This statement demonstrates a complete lack of understanding of the retail warranty reimbursement submission process. The truth of the matter is that all manufacturers require the dealer to apply discounts, and some actually force dealers to apply discounts to qualifying repairs, even when the discount has no relevance whatsoever to that specific operation. The statement that “the manufacturers are paying more for warranty work than dealers are getting from their non-warranty work” is a loose generalized statement that completely ignores the formulas embedded in state laws, which in many cases mirror the manufacturers own formula for calculating fair mark-up and labor rate increases.
I really have no problem with the professor’s generalized academic statements regarding market dynamics, but to draw such specific conclusions, and to calculate “additional” costs predicated upon them, simply neuters his findings. It’s fine that he concurs with Mr. Goldberg’s parallel contentions regarding “increased” costs versus what dealers would characterize as fair warranty reimbursement, but the fact that this is yet another cost-shifting strategy by the manufacturers would have been a more honest conclusion. Sadly, the professor rolled out the tired manufacturer allegation that retail warranty reimbursement laws are bad because they incentivize the dealers to charge more to the customer simply so they can charge more to the manufacturer. Somehow he lost sight of the market dynamics he had been espousing throughout his dissertation. Dealers must price customer pay work at market rates; otherwise, the market will go elsewhere.
From the dealers’ perspective, Jim Appleton laid out a clear case for the need of laws to protect dealers against manufacturer strong-arming. He noted items such as the dealers’ substantial investments in facilities, technician training, proper equipment, special tools and the like. He was brutally honest about the manufacturer/dealer relationship and didn’t pull any punches when it came to describing it. Jim reviewed some of the history and background regarding court cases as far back as 1991, and how the retail warranty reimbursement laws came about in the first place. He cited specifics regarding manufacturers’ reimbursement practices, as well as the inequities regarding GM’s surcharge in New Jersey. Jim addressed the transparency in the retail side of the business, while noting that “the wholesale side of the business is cloaked in secrecy.” In closing, Jim stated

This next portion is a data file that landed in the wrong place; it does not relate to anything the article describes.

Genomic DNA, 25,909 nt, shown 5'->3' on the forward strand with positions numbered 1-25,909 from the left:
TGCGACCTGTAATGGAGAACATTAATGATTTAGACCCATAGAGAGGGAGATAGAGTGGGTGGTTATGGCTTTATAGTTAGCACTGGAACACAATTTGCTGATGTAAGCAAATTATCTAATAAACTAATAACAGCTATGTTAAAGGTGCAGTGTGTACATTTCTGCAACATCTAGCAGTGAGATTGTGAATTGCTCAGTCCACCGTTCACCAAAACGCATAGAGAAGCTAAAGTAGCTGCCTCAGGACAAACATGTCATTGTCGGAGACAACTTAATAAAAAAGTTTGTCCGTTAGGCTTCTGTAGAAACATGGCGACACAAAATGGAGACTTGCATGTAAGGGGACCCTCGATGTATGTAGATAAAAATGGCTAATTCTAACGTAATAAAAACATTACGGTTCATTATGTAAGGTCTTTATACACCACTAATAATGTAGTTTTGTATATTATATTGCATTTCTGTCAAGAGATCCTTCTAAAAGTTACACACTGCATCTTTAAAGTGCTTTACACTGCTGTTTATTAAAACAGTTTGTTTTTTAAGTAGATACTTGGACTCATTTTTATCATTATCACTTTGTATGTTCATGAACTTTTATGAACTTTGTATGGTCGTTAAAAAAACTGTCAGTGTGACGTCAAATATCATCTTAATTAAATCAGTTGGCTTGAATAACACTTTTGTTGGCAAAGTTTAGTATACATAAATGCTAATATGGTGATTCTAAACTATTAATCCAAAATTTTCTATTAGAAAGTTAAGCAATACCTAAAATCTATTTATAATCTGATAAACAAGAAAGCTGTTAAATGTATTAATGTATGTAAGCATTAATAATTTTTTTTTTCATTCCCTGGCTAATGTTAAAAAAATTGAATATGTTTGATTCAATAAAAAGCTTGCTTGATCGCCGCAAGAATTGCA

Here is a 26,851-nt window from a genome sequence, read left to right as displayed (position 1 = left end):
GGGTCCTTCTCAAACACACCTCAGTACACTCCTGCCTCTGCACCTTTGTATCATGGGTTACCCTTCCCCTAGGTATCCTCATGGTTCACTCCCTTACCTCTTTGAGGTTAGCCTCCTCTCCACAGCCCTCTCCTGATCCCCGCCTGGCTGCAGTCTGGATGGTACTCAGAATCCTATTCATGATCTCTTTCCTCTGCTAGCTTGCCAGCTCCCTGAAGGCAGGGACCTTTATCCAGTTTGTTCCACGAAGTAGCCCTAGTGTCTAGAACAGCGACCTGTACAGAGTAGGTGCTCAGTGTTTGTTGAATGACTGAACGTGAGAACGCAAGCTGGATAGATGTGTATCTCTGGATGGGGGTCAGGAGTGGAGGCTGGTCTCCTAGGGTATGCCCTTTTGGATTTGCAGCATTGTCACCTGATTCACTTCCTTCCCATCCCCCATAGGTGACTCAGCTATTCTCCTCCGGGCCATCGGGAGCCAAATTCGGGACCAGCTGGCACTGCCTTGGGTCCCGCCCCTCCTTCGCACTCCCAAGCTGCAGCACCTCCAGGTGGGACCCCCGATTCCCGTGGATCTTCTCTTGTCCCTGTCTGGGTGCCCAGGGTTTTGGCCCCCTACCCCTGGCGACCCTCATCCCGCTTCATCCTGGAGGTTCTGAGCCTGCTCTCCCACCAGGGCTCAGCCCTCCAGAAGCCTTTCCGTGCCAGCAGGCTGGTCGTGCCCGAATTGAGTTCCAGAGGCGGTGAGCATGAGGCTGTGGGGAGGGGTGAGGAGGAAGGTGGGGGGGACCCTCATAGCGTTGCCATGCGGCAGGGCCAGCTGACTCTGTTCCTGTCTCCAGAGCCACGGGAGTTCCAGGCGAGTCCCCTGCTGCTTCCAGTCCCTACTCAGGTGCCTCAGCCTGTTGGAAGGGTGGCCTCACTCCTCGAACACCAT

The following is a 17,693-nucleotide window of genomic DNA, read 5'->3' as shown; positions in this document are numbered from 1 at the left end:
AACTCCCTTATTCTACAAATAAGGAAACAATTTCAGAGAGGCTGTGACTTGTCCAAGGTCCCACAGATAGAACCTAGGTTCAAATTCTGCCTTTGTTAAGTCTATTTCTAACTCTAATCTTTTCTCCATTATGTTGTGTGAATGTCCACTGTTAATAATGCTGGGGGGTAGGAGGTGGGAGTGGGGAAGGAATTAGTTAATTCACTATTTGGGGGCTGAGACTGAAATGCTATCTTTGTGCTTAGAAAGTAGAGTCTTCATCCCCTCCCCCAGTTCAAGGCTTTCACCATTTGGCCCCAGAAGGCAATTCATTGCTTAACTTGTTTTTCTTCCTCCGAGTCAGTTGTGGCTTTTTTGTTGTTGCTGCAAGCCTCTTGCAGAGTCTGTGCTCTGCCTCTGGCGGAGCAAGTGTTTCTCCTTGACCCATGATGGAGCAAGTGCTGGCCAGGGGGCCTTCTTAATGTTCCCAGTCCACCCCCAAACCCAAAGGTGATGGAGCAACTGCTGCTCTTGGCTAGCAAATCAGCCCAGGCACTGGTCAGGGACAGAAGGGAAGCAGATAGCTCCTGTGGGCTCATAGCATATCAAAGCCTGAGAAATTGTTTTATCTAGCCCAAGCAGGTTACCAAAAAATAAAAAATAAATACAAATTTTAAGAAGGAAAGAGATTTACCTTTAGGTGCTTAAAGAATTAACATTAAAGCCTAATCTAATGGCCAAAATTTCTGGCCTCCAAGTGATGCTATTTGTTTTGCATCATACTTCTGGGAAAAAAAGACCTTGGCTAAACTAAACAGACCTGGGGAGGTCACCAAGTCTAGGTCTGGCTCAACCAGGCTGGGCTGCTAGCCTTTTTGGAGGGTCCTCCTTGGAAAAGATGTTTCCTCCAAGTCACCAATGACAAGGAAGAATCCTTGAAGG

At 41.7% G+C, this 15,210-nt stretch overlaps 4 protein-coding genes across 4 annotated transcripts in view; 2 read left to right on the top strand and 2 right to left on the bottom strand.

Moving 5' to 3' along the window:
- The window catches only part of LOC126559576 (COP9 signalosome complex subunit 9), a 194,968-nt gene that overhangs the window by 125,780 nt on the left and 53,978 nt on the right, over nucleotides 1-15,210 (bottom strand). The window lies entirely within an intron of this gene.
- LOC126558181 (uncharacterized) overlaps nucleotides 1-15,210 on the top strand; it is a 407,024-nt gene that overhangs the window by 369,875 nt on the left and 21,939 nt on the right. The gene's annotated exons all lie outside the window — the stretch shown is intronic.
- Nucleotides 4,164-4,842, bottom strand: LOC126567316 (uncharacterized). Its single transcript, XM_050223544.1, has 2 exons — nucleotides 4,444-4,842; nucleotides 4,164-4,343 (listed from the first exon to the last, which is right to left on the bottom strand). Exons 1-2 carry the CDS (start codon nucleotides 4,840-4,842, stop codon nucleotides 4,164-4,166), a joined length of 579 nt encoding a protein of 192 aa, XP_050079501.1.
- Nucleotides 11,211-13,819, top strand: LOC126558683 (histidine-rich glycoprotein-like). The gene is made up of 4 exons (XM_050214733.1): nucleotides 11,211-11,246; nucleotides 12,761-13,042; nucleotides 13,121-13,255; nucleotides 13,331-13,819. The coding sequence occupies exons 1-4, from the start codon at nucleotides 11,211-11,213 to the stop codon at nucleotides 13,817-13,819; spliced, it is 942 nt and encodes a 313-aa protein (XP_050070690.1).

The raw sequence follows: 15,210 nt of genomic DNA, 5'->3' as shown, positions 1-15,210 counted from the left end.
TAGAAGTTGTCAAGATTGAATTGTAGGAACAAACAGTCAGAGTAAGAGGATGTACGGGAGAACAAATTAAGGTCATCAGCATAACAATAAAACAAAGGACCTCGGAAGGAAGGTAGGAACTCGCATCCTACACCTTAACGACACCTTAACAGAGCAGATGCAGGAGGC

“that the automakers efforts to unravel state franchise laws, and avoid fair payments to dealers, won’t benefit consumers, just enrich manufacturers.”
Dealer attorney Richard Sox effectively countered the positions taken by Mr. Goldberg. He addressed the need for market-driven rates for dealers to be profitable, while highlighting the manufacturers’ practice of suppressing warranty reimbursement rates as the germination of the state laws mandating retail. Sox articulated the ever-increasing financial demands the manufacturers have inflicted on dealers, while at the same time not properly compensating them for warranty service repairs. He raised many of the same points that Jim Appleton did regarding facilities, training, equipment, special tools, loaner cars, etc. Probably the most compelling point that was made was that decisions by no less than eight federal courts have addressed these issues under laws in six different states. According to Sox,
“courts have looked at the evidence – sworn testimony, documents, and have repeatedly found…that those costs were beginning to be covered by the customer-pay, non-warranty folks coming in and having work done on their cars, and so this [the law change] was an effort to balance that, by making the manufacturers pay their fair share of the warranty work under their warranty to relieve the pressure on the customer-pay side; that’s in several court cases.”